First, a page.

The government of Argentina will raise the export tax on biodiesel from 8% to 15% from 1 July, Reuters reported on 28 May.
This would make the export of soya-based biodiesel from Argentina into Europe more expensive, potentially cutting the arbitrage that has been open since the WTO ruled that the EU had to reduce its anti-dumping duties against Argentina in September 2017, according to Post Online Media.
With the price of soya-derived biodiesel (SME) in Argentina lower than biodiesel in Europe, much had been booked as a blendstock for FAME (Fatty Acid Methyl Ester) into Europe, with almost 1.2M tonnes booked since the initial reduction of antidumping duties.
The boost in the export tax would most likely curtail some of these imports, Post Online Media said.
The top exporter of biodiesel – with 1.65M tonnes exported in 2017 – had been hit by retaliatory tariffs recently, Reuters said.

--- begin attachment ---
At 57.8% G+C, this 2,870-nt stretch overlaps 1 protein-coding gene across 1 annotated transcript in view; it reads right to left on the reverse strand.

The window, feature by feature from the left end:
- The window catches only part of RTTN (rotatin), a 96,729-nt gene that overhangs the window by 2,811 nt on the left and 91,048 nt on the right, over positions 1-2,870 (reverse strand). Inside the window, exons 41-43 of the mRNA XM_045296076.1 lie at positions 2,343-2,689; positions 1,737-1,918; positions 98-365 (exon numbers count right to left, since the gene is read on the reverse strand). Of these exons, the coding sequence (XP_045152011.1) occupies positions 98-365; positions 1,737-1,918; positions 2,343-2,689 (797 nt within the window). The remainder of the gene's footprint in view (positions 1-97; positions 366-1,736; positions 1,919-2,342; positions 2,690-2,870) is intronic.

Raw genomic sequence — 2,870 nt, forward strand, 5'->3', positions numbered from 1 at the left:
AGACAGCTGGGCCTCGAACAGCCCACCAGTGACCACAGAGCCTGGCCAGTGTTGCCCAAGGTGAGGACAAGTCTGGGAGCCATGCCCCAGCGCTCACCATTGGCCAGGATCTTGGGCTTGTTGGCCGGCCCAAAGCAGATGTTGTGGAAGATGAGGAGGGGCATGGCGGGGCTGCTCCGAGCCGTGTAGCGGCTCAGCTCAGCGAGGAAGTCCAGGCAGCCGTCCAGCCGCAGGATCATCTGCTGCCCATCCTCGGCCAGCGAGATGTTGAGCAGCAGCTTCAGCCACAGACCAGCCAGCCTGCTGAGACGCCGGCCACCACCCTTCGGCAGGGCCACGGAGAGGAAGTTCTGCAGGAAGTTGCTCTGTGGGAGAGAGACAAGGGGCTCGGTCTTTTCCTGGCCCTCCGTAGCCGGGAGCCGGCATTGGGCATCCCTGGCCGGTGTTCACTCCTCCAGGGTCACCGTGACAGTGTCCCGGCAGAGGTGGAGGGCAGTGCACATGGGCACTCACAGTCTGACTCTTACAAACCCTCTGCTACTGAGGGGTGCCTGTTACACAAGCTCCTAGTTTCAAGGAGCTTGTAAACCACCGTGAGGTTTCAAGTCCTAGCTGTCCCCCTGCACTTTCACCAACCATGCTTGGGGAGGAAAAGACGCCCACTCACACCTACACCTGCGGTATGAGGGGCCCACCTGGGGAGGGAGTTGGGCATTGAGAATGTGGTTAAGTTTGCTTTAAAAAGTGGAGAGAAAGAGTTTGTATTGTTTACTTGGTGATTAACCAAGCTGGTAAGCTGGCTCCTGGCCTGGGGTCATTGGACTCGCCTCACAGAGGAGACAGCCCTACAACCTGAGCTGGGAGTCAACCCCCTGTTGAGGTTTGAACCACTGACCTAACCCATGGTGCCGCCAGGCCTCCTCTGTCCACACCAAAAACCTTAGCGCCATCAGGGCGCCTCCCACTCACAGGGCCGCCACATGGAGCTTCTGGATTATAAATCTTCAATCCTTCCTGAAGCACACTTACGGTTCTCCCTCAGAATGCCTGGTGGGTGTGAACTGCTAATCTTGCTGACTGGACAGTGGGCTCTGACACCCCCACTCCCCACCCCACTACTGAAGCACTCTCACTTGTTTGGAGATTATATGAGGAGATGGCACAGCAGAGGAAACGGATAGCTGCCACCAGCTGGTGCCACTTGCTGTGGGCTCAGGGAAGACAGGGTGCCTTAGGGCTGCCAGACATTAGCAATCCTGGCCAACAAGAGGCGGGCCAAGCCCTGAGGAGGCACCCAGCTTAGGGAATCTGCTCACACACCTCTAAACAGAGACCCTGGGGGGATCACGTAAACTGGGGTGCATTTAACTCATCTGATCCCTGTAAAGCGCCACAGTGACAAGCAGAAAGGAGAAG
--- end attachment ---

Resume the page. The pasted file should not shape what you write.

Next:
Earlier in the year, the USA imposed anti-dumping duties of 60.44-276.65% on biodiesel imports from Argentina and Indonesia, in addition to already high anti-subsidy taxes.
The Argentine exporters’ association CIARA-CEC was also expecting the EU to impose new tariffs in September or October.
According to Argentine President Mauricio Macri, lowering the biodiesel export was meant to “continue fostering convergence” between biodiesel and soyabean oil export taxes.
Macri took office in 2015 on a business-friendly platform and had been lowering the soyabean export tax from 35% in 2015 or by half a percentage point every month for two years.
Reuters said the soyabean export tax was currently 27.5% while the tax on soyabean oil and soya meal exports was 25.5%.
However, Treasury Minister Nicolas Dujovne said last week that the country may stop lowering the soyabean export tax in order to cut the government’s financial deficit.
A crash in the value of the peso in May meant Macri was forced to ask the International Monetary Fund for a standby loan.